What Your Credit Score Means
If you’re interested in buying a house or purchasing a vehicle, then you’re likely familiar with credit scores. Your credit score estimates the likelihood of you repaying your debt, and for the most part, scores around 675 or higher or considered good credit.
What does your credit score mean?
Your credit score is a three-digit number between 300 to 850 that estimates how likely you are to pay your bills and repay borrowed money. Your credit score is developed based on mathematical formulas and past actions. While a credit score of 675 or higher usually indicates that you’re a good credit risk, a low credit score will not stop you from being approved for credit. If your score is not in the ideal range, you may be approved for credit, but will be required to pay higher interest or put down a deposit.
Several factors affect your credit score. The two most important factors are paying your bills on time and limiting how much you owe (compared to how much your creditor is willing to loan you). Credit scores reward people who pay their bills on time, and a misstep here can be extremely costly. A late payment of 30 days or more past due can affect your credit score for years. Credit utilization is also very important, and it’s best to avoid using more than 30% of your credit limits.
Other factors that go into your credit score are credit age, credit mix, and how recently you’ve applied for more credit. You can be rewarded for having long-standing accounts and a variety of credits, but you can be penalized for having more frequent inquiries. Your credit score is important to securing new lines of credit, but it is not the only factor that credit lenders look at. Don’t be discouraged if you have a subprime credit score.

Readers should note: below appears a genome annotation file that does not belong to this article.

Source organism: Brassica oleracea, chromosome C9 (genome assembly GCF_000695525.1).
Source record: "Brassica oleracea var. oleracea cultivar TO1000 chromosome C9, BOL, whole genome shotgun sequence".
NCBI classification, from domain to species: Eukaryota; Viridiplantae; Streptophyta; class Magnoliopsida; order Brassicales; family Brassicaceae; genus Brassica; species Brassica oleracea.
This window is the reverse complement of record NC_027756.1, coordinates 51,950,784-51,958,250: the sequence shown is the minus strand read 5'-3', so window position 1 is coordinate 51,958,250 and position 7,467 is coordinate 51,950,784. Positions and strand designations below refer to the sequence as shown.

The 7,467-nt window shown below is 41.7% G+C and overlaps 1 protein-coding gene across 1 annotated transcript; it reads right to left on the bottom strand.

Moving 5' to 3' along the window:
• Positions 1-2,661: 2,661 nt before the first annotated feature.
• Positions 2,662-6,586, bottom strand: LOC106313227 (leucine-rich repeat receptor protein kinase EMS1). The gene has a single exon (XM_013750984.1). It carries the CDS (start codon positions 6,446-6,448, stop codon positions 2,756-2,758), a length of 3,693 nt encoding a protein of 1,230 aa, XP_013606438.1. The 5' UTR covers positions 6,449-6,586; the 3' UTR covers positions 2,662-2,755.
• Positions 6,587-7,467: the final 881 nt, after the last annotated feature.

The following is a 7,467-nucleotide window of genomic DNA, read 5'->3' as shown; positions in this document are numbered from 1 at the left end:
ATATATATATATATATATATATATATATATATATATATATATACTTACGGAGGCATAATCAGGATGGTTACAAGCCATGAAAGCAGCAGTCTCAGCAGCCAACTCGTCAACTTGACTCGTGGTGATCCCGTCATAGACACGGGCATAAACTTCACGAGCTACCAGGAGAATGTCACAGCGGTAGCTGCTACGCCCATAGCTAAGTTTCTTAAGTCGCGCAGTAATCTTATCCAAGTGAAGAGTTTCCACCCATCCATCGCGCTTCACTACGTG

Fortunately, there are ways to help raise your score. If your debt is too high to manage, or you’re near your credit limits, consider enrolling in a debt management program to pay down your debts efficiently. Most debt programs reflect favorably on a credit score because they reduce interest rates and therefore more of your monthly payment goes towards paying down the principal balance. Once your current debts are in control, paying off defaulted bills and opening new lines of credit can help you slowly improve your score for the future.
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